From June 3 Italy opens its borders to those coming from the countries of the Schengen area. No quarantine and no self-certifications. The movements between the different regions are also resumed freely and it will again be possible to sail along the Italian coast. Borders are the exclusive competence of States and at this stage the European Commission can only limit itself to recommendations, such as those contained in the Tourism package of 13 May in which States are invited to a total exit from the coordinated and at the same time secure lockdown to avoid risk of a second wave of infections. Some states are about to make leaks forward. Greece has already made it known that from 15 June it will reopen to foreigners from 29 countries (including New Zealanders) but not to Italians. And the other tourist destinations?
June 15 a watershed date. Until that day, European borders will be closed to those coming from non-EU countries. Therefore a decision must also be made on that front. As for internal borders, the capitals are working to ensure that most countries reopen for that date, thus allowing the resumption of the free movement of people and therefore tourism, one of the sectors most affected by the lockdown. On June 5 there is an Internal Affairs Council in which EU ministers will have another opportunity to discuss each other and with the Commission. The Brussels objective is to avoid subjective criteria that could discriminate between European citizens. For this reason, it has indicated three criteria to be taken into consideration: epidemiological (the European Agency that monitors the epidemiological trend of ECDC will update a list of areas with low virus circulation); containment and tracking capabilities through apps.
Doors open in Greece for tourists from 29 countries: Albania, Australia, Austria, North Macedonia, Bulgaria, Germany, Denmark, Switzerland, Estonia, Japan, Israel, China, Croatia, Cyprus, Latvia, Lebanon, Lithuania, Malta, Montenegro, New Zealand, Norway, South Korea, Hungary, Romania, Serbia, Slovakia, Slovenia, Czech Republic and Finland. Italy, France and Spain remained off the list, which compiled – explains the newspaper Khatimerini – after examining the epidemiological data of each country, and considering the announcements of the European Union Aviation Safety Agency (Easa) and the recommendations of the National Committee on infectious diseases. The entry ban does not apply to the nationality of tourists, but to the country of origin of the flight that lands on Greek soil, the government said. Athens said it would update the list on July 1st.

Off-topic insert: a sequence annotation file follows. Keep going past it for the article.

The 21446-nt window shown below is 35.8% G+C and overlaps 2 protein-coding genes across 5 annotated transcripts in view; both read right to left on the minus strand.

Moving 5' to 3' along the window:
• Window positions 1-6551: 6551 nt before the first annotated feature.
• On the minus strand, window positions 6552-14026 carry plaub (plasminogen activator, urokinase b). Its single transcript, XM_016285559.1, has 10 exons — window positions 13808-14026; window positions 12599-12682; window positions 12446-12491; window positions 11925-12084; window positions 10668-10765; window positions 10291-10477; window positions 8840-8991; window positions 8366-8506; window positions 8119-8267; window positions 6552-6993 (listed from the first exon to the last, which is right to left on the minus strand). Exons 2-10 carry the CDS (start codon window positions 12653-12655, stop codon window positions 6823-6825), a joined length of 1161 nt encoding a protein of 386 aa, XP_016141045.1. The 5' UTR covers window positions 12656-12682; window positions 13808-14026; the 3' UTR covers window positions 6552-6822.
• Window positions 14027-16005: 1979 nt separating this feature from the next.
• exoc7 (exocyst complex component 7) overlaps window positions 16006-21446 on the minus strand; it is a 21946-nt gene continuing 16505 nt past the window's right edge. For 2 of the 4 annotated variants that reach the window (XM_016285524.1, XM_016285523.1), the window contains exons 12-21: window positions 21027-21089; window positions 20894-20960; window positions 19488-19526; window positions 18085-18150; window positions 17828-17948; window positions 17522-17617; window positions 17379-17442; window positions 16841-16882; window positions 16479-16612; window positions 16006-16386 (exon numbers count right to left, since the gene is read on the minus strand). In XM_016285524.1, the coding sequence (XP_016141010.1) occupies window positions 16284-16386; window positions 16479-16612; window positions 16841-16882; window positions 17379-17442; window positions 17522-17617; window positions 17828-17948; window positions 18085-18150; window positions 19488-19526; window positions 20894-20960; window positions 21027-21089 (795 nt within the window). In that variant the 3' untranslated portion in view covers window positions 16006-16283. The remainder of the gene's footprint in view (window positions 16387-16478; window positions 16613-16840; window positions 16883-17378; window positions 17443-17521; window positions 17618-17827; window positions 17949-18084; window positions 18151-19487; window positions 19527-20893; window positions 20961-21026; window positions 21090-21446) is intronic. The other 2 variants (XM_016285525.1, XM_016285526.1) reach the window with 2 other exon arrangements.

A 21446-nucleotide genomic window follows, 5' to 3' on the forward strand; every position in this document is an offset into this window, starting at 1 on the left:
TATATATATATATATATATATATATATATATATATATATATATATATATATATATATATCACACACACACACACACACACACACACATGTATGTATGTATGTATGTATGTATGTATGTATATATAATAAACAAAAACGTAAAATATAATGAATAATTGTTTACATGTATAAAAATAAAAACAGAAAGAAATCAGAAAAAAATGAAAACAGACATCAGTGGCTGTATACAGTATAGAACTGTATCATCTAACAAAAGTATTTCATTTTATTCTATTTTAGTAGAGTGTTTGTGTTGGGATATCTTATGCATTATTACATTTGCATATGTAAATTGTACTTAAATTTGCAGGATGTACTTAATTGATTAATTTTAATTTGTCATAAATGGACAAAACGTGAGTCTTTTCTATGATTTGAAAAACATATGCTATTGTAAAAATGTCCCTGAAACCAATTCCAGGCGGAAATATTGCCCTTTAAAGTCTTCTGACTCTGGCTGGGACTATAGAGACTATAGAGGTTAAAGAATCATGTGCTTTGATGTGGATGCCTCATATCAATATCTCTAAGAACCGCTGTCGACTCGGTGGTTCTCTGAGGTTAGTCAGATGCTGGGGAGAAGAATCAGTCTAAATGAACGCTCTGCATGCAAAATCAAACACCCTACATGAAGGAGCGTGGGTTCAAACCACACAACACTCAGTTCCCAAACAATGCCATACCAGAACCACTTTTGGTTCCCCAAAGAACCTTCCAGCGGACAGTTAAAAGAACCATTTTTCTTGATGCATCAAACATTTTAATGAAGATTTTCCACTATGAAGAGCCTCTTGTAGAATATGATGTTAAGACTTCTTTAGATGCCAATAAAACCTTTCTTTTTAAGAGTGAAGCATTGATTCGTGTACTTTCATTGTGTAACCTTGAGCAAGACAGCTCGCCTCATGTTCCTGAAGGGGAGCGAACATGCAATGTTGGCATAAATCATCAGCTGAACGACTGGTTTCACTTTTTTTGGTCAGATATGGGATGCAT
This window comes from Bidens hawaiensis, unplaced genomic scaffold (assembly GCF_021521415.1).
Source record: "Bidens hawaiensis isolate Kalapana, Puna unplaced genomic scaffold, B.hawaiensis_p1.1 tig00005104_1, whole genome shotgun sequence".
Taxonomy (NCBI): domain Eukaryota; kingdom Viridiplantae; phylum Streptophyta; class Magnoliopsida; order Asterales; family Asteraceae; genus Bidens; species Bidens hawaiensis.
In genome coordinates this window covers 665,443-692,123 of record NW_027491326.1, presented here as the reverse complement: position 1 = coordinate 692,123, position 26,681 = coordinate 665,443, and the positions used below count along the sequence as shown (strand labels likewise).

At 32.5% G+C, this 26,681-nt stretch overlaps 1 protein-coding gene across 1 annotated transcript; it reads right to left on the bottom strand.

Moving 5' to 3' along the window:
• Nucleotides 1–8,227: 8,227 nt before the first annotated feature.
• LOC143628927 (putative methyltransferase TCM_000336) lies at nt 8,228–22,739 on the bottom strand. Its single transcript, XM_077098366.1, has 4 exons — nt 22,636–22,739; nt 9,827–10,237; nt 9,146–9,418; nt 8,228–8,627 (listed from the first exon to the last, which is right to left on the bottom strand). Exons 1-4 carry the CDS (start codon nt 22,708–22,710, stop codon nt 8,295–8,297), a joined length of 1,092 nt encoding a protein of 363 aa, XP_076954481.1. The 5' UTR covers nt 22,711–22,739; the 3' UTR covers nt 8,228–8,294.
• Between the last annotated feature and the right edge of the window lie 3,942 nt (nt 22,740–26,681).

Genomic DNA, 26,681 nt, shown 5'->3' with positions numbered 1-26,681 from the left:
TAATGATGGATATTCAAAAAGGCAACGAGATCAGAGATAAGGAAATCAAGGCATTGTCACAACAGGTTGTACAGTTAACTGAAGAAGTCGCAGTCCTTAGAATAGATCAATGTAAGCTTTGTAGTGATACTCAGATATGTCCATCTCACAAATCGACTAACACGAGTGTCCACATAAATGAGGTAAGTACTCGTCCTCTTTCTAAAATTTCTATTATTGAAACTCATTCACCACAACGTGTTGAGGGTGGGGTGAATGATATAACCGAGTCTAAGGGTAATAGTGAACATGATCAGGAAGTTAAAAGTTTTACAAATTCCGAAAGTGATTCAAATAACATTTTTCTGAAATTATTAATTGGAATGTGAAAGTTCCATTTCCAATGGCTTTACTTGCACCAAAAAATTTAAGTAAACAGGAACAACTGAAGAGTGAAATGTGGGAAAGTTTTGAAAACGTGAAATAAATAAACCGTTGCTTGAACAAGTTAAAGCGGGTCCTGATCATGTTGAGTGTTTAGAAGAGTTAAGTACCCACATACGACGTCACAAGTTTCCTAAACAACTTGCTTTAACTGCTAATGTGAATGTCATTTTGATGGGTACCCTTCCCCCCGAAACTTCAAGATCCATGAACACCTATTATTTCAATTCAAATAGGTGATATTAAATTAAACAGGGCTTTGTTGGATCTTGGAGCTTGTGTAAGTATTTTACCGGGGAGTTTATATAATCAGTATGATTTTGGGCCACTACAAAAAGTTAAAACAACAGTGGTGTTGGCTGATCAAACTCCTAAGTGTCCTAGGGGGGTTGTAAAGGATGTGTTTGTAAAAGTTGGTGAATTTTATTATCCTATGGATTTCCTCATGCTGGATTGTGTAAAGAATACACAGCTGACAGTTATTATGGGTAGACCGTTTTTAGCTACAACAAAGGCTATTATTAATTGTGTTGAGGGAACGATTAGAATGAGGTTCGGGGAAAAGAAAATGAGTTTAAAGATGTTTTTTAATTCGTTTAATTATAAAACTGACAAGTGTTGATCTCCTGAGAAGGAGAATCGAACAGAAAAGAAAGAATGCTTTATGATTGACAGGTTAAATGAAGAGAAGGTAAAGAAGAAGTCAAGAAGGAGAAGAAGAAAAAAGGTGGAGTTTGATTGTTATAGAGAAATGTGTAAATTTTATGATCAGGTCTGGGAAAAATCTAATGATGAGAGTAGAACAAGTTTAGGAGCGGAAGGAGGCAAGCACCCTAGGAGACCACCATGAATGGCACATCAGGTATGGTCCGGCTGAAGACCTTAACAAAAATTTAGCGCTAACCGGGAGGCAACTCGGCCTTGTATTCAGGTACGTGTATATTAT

Croatia and Slovenia
The Italians can go on vacation to Croatia but on condition that they show the hotel reservation. Last Thursday Zagreb listed the ten states to which it opens its doors: Austria, the Czech Republic, Estonia, Germany, Hungary, Latvia, Lithuania, Poland, Slovakia and Slovenia. Italy was initially excluded, then the change of position and the decision to allow Italians to enter the country for work and economic reasons, including tourist ones. You need to have a reservation. In addition there is the problem that at the moment it is not possible to cross Slovenia, which after having opened to all EU citizens on May 14 last, the first country to come out of the emergency, then retraced its steps allowing entry only to the Croats.
Austria and Switzerland
Austria’s concern for us continues. Vienna on 15 June will definitively open the borders with Germany, Liechtenstein and Switzerland, and is also looking for agreements with other states to allow the Austrians to return without the 14 days of quarantine. Diplomacies are at work, explained Chancellor Sebastian Kurz, who will lift the reservation on us on June 3: The situation in Italy is the most difficult – he said -. However, we are looking for a solution soon. Details will not be presented before Wednesday. Meanwhile you can go to Austria for work reasons (with quarantine) and freight traffic is allowed. Switzerland also remains closed, with the exception of cross-border workers. From 15 June, Germans, Austrians and French will be able to enter freely while for citizens of other Schengen countries and for Italians, all postponed to 6 July.
Spain, France and Great Britain
Italians will also have to wait for holidays in Spain: air and sea borders closed until 6 June, with the exception of cross-border workers, residents, diplomats, all with 14-day quarantine obligations. France, on the other hand, has never closed its borders to Italy: you can go there freely on condition that you have a self-certification and declaration of absence of symptoms from Covid-19. Not even Britain provides for restrictions for Italians even if starting from 8 June a two-week quarantine will be mandatory for those coming from abroad.